We believe that farmers markets provide vital food access services to our community.

Under the Governor’s Health Mandates, Farmers Markets, like grocery stores and supermarkets, are considered “essential businesses.” To help market operators adapt to this rapidly changing economic and public health situation, the Alaska Department of Environmental Conservation (DEC) and the Alaska Farmers Market Association have compiled information and recommendations from farmers markets, state associations, health departments and the Centers for Disease Control.

Printable Resources

Farmers Markets COVID-19 awareness steps for markets and market managers (PDF)

Shop Safely social distance flyer (PDF)

farmers markets safety best practices

Provided courtesy of Alaska Farmland Trust

Our farmers markets are vibrant community spaces where many shoppers gather to socialize in addition to purchasing groceries. However, for the time being, we ask shoppers to prioritize essential food purchasing and eliminate social gatherings at the market.

Currently, no evidence exists that food is a source or transmission route for the virus. To keep our farmers, producers, and shoppers safe, we encourage the following actions at Alaska’s markets.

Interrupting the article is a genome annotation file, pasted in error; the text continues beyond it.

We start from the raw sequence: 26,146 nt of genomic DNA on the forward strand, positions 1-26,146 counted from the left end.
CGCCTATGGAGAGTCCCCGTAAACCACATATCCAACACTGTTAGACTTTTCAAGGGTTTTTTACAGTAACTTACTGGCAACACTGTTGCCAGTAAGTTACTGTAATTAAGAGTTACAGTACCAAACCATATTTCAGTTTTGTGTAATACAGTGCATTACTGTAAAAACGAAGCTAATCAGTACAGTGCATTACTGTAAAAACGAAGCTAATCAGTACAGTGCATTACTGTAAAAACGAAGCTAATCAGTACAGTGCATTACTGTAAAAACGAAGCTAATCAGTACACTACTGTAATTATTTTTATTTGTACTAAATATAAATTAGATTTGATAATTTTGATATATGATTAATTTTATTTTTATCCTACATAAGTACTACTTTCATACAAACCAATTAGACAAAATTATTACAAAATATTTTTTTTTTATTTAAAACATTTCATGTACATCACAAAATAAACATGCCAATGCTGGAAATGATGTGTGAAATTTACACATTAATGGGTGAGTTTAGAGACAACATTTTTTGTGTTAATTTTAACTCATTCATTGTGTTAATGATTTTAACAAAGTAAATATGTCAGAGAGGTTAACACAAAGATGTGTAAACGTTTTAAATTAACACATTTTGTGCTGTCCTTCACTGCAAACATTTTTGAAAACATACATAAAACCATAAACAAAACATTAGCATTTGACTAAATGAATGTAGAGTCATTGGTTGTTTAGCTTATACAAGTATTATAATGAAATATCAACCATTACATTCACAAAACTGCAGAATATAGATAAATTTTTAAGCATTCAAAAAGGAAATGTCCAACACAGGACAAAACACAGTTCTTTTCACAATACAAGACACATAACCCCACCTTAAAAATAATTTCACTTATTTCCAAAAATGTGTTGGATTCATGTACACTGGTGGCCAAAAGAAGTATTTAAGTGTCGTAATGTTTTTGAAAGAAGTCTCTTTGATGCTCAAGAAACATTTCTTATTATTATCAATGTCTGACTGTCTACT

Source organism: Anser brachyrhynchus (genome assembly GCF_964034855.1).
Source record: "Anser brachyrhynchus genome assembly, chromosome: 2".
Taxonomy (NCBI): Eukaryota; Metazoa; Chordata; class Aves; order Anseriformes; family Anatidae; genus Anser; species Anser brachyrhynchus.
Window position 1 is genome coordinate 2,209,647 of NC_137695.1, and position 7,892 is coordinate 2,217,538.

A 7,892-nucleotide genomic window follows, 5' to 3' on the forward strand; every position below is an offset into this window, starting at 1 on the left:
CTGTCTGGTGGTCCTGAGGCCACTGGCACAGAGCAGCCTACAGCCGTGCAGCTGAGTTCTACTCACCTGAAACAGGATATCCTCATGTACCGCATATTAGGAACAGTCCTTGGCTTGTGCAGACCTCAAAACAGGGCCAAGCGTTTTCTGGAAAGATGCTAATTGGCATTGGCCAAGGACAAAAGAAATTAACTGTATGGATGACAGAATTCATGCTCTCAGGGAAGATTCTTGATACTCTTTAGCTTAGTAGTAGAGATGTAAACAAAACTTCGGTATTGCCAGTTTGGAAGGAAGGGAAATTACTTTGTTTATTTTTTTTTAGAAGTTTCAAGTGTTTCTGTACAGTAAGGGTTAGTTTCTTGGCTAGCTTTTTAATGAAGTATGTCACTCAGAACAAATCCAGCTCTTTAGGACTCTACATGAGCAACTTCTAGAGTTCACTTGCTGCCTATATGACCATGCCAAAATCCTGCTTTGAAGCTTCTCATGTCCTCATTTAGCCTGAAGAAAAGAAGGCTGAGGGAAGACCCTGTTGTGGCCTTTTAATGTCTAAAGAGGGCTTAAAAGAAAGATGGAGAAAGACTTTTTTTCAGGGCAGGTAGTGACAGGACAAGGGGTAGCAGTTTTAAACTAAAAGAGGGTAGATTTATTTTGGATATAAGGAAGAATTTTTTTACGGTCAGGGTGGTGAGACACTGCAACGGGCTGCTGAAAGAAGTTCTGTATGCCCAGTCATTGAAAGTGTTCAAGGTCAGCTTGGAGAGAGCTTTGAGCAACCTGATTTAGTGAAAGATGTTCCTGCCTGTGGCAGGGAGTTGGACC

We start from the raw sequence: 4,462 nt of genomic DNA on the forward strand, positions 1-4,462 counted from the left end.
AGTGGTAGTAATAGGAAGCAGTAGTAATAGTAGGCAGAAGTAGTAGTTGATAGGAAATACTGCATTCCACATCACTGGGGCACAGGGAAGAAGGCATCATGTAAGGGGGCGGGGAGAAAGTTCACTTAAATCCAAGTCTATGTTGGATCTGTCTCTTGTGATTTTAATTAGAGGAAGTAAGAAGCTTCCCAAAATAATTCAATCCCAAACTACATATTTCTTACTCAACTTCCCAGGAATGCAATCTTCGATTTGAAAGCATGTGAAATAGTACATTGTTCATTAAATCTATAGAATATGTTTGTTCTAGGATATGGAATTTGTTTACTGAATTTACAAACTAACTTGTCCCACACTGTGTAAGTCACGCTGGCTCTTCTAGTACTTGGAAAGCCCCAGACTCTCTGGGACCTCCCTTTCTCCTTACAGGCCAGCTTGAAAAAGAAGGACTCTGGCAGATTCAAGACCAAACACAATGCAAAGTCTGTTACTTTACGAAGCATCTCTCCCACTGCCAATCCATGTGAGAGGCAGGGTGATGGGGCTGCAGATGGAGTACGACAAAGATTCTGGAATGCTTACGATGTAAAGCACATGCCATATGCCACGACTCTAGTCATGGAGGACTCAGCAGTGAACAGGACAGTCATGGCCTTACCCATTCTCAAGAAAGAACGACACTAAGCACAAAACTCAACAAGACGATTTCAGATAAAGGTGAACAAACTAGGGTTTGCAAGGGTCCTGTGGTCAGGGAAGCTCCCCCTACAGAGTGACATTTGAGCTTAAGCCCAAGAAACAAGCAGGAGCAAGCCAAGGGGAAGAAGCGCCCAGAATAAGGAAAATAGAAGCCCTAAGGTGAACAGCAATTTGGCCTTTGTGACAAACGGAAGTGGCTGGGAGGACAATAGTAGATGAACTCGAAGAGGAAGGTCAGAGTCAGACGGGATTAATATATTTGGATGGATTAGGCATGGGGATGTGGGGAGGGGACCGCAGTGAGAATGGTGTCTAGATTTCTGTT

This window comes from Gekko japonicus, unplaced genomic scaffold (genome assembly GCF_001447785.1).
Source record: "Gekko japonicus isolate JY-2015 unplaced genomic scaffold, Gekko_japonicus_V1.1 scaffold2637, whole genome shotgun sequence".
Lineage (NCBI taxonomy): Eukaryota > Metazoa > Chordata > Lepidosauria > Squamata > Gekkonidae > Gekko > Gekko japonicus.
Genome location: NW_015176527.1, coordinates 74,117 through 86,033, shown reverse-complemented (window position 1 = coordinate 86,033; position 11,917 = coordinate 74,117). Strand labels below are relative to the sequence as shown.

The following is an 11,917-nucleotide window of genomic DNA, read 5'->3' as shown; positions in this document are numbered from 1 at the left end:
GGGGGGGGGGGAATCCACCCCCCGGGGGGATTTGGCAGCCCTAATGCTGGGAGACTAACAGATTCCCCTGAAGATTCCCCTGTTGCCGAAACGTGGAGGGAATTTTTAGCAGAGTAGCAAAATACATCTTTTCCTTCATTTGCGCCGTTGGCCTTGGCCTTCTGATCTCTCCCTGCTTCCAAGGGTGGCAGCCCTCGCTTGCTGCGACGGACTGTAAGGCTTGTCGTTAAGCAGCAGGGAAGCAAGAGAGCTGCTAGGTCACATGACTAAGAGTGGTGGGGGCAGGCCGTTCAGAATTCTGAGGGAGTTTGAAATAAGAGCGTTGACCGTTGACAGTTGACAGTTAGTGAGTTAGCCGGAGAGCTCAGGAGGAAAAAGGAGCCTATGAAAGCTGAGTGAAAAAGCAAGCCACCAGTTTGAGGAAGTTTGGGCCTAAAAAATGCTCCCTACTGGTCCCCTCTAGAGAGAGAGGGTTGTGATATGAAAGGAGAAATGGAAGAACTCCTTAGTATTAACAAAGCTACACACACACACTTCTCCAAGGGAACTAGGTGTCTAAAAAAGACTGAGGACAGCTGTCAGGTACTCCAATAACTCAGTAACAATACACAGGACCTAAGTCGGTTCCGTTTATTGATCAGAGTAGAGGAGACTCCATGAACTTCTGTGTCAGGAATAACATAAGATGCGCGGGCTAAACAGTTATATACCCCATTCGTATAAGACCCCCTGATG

Measures for the market as a whole

  • If a vendor is sick or has been exposed to (or suspects they have been exposed to) COVID-19, they may not attend the market. Require vendors and customers to take note if they are experiencing symptoms such as fever or dry cough, and stay home to take care of themselves and protect others if they are sick. Provide signage at both the market and vendor entrances as a reminder of this requirement.
  • Farmers Markets should primarily be for food, potted plants, and flower sales only. Food/produce vendors and ready-made food should be carry-out only. Prepared foods should be in an enclosed container so the customers take the food to eat off-site.
  • No sampling of products is allowed at the market.
  • Market managers should disinfect commonly used services, such as the market information table, EBT redemption devices (phones, card swipers), and have hand-sanitizer available.
  • Customers and vendors should follow the CDC recommendation regarding the use of face coverings.
  • Encourage one person to shop for the family or household. This can be done through social media messaging.